On March 28, 1950, Mr. and Mrs. Harry Snyder, plaintiffs and respondents, entered into a conditional sales contract with defendant Redding Motors, a partnership, for the purchase of an automobile. The conditional sales contract showed what types of insurance the purchasers were applying for, namely, comprehensive, collision ($50 deductible). Listed under "OTHER INSURANCE" were the letters B.I. P.D., which meant bodily injury and property damage. The comprehensive and the collision insurance were to be handled by the Bank of America affiliate, but opposite the provision for "OTHER INSURANCE" it stated "Redding Motors will place." The conditional sales contract was signed by the respondents and on behalf of Redding Motors by C.C. Giesicke, one of the partners. At the same time respondents filled out an application for bodily injury liability and property damage liability insurance, which application was received by the Colonial Insurance Company on April 3, 1950.
The application was entitled "Colonial Insurance Company"; it then set forth the name and address of the applicant, Harry C. Snyder. It set forth the policy period as extending from 3-28-50 to 3-28-51, with an instruction on the application that it not be back dated. It then set forth other items normally asked of an applicant for such insurance, as age, occupation, previous insurance carrier, employer and his address, name of mortgagor, if any, proposed use of the automobile and whether or not it was to be driven by minors. The schedule of coverages is then listed. Only two such coverages were filled in on Mr. Snyder's application, namely:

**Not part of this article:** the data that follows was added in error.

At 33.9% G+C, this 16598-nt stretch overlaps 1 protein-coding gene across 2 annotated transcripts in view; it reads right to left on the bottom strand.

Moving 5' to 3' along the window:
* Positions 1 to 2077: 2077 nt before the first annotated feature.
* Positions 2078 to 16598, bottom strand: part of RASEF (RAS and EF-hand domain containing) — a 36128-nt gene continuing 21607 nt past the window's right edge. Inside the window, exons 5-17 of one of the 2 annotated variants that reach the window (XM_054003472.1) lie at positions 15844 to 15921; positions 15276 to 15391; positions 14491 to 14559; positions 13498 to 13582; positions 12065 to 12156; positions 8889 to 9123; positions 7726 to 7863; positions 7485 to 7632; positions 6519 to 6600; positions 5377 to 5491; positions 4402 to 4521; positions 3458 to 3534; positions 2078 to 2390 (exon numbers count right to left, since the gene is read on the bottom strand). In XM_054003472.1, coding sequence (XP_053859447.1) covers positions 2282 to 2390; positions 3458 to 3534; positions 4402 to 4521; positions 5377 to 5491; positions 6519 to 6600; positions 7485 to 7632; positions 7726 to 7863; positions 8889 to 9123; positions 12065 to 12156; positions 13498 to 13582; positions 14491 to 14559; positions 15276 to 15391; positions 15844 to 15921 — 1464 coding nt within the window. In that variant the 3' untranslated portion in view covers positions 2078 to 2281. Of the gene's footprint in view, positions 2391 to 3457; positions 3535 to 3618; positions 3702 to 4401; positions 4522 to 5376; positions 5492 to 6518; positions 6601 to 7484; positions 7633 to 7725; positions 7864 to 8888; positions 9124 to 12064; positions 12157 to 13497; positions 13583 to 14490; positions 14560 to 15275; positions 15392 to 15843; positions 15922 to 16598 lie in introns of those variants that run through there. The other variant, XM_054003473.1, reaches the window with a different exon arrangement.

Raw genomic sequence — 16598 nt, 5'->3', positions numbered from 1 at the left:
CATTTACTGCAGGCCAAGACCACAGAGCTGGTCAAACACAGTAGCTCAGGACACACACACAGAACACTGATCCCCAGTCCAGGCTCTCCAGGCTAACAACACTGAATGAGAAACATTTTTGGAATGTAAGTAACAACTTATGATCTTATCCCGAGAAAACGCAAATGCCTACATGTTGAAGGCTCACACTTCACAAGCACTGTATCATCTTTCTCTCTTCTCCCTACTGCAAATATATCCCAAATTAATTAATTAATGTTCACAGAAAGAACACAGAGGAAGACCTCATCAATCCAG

Limit of "Coverages Liability Premium
"A — Bodily Injury Liability (Each Person 5,000 (Each Accident 10,000 24.00
"B — Property Damage Liability — Each Accident $5,000 16.50
"Total Premiums ....................................... 40.50"
Then follows a description of the new car sold and the subject matter of the insurance and the signature of the agent; in this case the signature of C.C. Giesicke appears. On the reverse side appears the time and date stamp of the Colonial Insurance Company showing that the application was received by them at 1:56 p.m. on April 3, 1950.